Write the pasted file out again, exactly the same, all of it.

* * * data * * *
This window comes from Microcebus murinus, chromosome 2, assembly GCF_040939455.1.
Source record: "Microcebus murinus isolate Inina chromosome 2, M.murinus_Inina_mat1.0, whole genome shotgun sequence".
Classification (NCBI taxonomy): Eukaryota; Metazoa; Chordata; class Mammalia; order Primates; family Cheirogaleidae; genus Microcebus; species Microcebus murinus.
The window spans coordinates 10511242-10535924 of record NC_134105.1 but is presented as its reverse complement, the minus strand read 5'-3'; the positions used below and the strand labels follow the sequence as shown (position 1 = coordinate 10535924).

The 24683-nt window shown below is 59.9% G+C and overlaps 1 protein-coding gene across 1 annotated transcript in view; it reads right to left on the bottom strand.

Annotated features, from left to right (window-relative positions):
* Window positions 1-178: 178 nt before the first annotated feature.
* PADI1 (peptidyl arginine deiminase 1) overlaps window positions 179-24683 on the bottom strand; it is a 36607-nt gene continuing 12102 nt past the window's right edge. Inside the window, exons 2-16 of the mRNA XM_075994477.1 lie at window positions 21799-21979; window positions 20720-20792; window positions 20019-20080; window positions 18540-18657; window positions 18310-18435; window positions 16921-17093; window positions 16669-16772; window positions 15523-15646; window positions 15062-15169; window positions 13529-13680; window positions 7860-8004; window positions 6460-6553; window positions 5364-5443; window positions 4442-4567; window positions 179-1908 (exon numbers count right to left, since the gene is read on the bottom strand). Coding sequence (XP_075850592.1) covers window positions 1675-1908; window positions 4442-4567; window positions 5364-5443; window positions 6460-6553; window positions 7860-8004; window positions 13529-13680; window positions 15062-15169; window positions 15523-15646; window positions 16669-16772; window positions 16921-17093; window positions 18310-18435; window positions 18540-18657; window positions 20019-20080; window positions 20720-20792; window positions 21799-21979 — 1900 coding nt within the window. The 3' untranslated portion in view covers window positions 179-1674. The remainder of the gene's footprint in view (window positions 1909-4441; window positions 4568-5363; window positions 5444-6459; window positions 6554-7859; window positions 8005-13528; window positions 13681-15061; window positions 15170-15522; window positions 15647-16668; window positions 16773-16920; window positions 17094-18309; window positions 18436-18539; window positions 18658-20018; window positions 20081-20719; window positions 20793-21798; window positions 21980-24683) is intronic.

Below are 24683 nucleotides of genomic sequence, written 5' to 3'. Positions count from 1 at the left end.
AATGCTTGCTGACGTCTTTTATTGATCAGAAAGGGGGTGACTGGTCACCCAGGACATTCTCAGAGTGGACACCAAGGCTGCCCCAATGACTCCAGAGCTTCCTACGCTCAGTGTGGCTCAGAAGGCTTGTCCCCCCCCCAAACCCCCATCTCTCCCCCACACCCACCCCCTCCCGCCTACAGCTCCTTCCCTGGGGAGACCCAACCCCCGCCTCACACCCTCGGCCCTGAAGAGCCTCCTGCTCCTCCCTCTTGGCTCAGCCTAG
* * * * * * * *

This window comes from Microcebus murinus, chromosome 2, assembly GCF_040939455.1.
Source record: "Microcebus murinus isolate Inina chromosome 2, M.murinus_Inina_mat1.0, whole genome shotgun sequence".
Classification (NCBI taxonomy): Eukaryota; Metazoa; Chordata; class Mammalia; order Primates; family Cheirogaleidae; genus Microcebus; species Microcebus murinus.
The window spans coordinates 10511242-10535924 of record NC_134105.1 but is presented as its reverse complement, the minus strand read 5'-3'; the positions used below and the strand labels follow the sequence as shown (position 1 = coordinate 10535924).

The 24683-nt window shown below is 59.9% G+C and overlaps 1 protein-coding gene across 1 annotated transcript in view; it reads right to left on the bottom strand.

Annotated features, from left to right (window-relative positions):
* Window positions 1-178: 178 nt before the first annotated feature.
* PADI1 (peptidyl arginine deiminase 1) overlaps window positions 179-24683 on the bottom strand; it is a 36607-nt gene continuing 12102 nt past the window's right edge. Inside the window, exons 2-16 of the mRNA XM_075994477.1 lie at window positions 21799-21979; window positions 20720-20792; window positions 20019-20080; window positions 18540-18657; window positions 18310-18435; window positions 16921-17093; window positions 16669-16772; window positions 15523-15646; window positions 15062-15169; window positions 13529-13680; window positions 7860-8004; window positions 6460-6553; window positions 5364-5443; window positions 4442-4567; window positions 179-1908 (exon numbers count right to left, since the gene is read on the bottom strand). Coding sequence (XP_075850592.1) covers window positions 1675-1908; window positions 4442-4567; window positions 5364-5443; window positions 6460-6553; window positions 7860-8004; window positions 13529-13680; window positions 15062-15169; window positions 15523-15646; window positions 16669-16772; window positions 16921-17093; window positions 18310-18435; window positions 18540-18657; window positions 20019-20080; window positions 20720-20792; window positions 21799-21979 — 1900 coding nt within the window. The 3' untranslated portion in view covers window positions 179-1674. The remainder of the gene's footprint in view (window positions 1909-4441; window positions 4568-5363; window positions 5444-6459; window positions 6554-7859; window positions 8005-13528; window positions 13681-15061; window positions 15170-15522; window positions 15647-16668; window positions 16773-16920; window positions 17094-18309; window positions 18436-18539; window positions 18658-20018; window positions 20081-20719; window positions 20793-21798; window positions 21980-24683) is intronic.

Below are 24683 nucleotides of genomic sequence, written 5' to 3'. Positions count from 1 at the left end.
AATGCTTGCTGACGTCTTTTATTGATCAGAAAGGGGGTGACTGGTCACCCAGGACATTCTCAGAGTGGACACCAAGGCTGCCCCAATGACTCCAGAGCTTCCTACGCTCAGTGTGGCTCAGAAGGCTTGTCCCCCCCCCAAACCCCCATCTCTCCCCCACACCCACCCCCTCCCGCCTACAGCTCCTTCCCTGGGGAGACCCAACCCCCGCCTCACACCCTCGGCCCTGAAGAGCCTCCTGCTCCTCCCTCTTGGCTCAGCCTAG